Although the parties have been able to reach agreement in this case, we hope it will still be helpful if we briefly set out what the issues in this case are and the relevant legal principles when the court has to consider an applications for disclosure in judicial review proceedings.

The grounds of challenge and the present claims for judicial review


In Hoareau there are seven grounds of challenge for which permission has been granted: (1) unlawful fettering of discretion as to resettlement; (2) the decision as to resettlement was disproportionate; (3) failure to give adequate reasons; (4) the consultation process was unfair; (5) breach of Art.8 and Art.1 of the First Protocol, contrary to the Human Rights Act 1998; (6) conclusions as to the financial support package were irrational; (7) there was a breach of the public sector equality duty in s.149 of the Equality Act 2010.


In Bancoult there are three grounds of challenge for which permission has been granted: (1) what is called the “right of abode decision” was unlawful and inconsistent with the requirements of the common law; (2) the resettlement decision was unlawful and inconsistent with the requirements of the common law; (3) the consultation process was flawed in so far as there was a failure conscientiously to consider the responses from Chagossians.


We have been informed at the present hearing that there is a proposal on the part of the claimants to apply for permission to amend the grounds for judicial review. That is something for which provision has been made in the agreed terms of a draft order which the parties will file after this hearing.

Relevant legal principles


We are grateful to the parties for their skeleton arguments and for their brief oral submissions on the relevant legal principles.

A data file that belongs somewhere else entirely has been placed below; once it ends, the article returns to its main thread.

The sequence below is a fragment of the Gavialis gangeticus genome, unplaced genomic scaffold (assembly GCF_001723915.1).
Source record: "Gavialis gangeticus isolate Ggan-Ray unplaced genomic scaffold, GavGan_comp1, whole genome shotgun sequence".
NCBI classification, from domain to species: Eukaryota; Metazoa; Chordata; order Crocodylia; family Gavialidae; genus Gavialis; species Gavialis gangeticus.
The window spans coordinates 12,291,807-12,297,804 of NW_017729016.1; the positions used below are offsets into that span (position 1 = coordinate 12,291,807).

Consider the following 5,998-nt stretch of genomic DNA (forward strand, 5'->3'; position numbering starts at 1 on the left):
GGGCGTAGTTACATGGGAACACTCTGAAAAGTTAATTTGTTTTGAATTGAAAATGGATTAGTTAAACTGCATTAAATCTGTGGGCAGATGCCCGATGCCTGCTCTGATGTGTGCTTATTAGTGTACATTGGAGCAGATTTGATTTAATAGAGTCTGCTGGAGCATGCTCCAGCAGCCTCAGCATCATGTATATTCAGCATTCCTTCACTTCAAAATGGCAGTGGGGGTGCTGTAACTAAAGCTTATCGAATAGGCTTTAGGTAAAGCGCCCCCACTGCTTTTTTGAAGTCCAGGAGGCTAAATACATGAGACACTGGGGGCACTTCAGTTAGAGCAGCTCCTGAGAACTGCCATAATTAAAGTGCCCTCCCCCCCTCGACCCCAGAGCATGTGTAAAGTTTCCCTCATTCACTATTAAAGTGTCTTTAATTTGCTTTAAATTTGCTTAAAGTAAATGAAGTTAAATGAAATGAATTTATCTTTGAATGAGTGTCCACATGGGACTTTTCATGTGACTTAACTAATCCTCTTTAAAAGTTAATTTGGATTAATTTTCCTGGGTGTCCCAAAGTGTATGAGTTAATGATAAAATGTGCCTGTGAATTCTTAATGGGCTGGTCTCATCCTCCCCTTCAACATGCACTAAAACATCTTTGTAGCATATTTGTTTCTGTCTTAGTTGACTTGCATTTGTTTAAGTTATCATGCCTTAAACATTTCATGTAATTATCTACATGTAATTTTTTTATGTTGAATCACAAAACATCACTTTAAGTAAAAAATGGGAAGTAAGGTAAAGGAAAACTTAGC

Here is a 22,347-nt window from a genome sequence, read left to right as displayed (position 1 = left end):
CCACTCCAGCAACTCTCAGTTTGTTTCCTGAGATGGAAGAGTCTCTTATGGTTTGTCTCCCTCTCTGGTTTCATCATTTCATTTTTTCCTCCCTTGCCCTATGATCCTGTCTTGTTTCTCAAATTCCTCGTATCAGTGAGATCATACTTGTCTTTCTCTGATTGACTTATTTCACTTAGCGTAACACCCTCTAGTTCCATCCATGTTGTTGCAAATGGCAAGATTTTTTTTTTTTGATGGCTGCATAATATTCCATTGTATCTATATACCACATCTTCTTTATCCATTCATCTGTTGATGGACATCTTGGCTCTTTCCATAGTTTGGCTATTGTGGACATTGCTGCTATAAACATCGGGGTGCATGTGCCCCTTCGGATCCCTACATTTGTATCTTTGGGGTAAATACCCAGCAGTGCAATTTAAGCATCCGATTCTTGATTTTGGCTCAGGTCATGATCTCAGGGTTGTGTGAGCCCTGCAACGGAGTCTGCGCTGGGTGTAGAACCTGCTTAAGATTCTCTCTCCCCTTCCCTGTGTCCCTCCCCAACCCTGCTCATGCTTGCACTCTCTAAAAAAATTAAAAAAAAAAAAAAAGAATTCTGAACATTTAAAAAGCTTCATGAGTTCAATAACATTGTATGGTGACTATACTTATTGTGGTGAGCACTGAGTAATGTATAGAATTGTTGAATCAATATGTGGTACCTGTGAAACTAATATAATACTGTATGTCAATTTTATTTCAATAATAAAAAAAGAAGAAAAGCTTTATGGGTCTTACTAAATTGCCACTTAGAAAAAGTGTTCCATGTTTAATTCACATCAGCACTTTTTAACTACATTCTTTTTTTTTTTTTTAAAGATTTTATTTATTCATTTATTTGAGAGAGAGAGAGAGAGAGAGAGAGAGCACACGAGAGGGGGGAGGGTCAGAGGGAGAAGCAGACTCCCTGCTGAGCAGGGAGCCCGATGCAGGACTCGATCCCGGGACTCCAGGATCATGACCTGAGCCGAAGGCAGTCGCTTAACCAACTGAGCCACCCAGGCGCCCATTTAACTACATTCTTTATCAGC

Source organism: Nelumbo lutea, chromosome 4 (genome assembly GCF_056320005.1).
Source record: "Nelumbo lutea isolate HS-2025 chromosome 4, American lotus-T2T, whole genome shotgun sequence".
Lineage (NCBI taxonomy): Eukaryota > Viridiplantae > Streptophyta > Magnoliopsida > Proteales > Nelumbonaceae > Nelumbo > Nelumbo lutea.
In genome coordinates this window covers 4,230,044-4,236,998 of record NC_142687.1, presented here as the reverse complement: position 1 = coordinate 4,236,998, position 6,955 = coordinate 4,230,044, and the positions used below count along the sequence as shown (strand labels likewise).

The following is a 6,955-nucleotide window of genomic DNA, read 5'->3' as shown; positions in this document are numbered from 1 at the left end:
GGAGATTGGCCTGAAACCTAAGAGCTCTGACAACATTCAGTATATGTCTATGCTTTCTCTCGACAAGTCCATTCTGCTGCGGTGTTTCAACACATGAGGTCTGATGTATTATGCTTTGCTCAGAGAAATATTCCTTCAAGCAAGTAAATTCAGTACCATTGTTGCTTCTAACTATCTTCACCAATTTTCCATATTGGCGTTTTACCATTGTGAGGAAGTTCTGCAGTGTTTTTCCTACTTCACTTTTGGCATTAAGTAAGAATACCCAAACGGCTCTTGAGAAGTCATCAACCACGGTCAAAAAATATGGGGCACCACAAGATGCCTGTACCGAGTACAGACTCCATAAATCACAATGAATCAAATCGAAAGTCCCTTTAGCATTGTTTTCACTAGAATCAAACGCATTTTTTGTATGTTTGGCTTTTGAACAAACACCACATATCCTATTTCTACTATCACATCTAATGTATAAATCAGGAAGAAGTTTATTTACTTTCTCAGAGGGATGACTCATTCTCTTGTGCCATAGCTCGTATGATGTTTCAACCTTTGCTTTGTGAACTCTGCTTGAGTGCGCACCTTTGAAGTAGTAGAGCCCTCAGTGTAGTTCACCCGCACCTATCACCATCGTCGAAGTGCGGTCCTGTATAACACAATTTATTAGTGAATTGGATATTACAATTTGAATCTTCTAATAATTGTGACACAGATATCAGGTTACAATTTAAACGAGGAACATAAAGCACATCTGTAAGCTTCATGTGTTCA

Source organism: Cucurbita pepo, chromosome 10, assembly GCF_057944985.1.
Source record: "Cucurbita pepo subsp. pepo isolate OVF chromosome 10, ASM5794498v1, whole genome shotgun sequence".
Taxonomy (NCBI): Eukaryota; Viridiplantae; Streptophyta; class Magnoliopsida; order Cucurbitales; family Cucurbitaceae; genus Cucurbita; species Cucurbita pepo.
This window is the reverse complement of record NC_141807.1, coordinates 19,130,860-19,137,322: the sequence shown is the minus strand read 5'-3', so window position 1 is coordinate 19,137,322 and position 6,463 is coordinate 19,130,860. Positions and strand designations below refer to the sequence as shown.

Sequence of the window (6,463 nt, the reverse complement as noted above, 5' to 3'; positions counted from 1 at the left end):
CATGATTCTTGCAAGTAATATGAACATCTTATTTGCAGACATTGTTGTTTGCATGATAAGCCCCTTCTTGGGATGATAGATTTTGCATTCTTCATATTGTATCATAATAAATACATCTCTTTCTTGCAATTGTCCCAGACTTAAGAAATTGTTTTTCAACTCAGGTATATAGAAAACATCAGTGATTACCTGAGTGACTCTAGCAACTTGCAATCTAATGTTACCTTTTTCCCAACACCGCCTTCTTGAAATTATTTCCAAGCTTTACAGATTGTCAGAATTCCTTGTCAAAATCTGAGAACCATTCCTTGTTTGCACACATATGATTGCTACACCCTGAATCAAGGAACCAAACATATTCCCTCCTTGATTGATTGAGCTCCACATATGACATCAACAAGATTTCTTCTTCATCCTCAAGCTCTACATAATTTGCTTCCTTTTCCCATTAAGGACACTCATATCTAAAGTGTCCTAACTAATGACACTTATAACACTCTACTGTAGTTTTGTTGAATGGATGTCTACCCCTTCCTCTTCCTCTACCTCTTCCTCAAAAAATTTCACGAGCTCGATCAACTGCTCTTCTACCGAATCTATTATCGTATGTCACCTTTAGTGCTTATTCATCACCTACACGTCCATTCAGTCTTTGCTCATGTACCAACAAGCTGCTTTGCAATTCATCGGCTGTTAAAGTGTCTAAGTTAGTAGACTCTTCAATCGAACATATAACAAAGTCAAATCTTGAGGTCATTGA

In the light of those submissions, the following principles seem to us to be uncontroversial. Disclosure is not automatic in judicial review proceedings. In this respect, judicial review differs from ordinary civil litigation (see PD 54A, Civil Procedure Rules, para.12 which confirms that disclosure is not required in judicial review proceedings unless the court orders otherwise). One reason for this is that the nature of the issues in judicial review proceedings differs from most civil litigation. It is usually both unnecessary and inappropriate for the court to resolve factual disputes. The issues are usually ones of law.


That said, factual issues can arise, for example, in deciding what happens when an argument is made that a public authority failed to follow the rules of procedural fairness. Cases under the Human Rights Act may call for a different approach to be taken for the resolution of factual disputes depending on the nature of the issue. Quite often the question of proportionality in a human rights case may require the court to engage in a judgment which calls for an evaluation of the facts to see, for example, whether a fair balance has been struck between the rights of the individual and the general interests of the community.


Nevertheless, even in the human rights context it is usually unnecessary for the court to resolve disputes of fact as distinct from forming an evaluation of those facts. In those cases where the court does have to consider whether to order specific disclosure — as the House of Lords made clear in...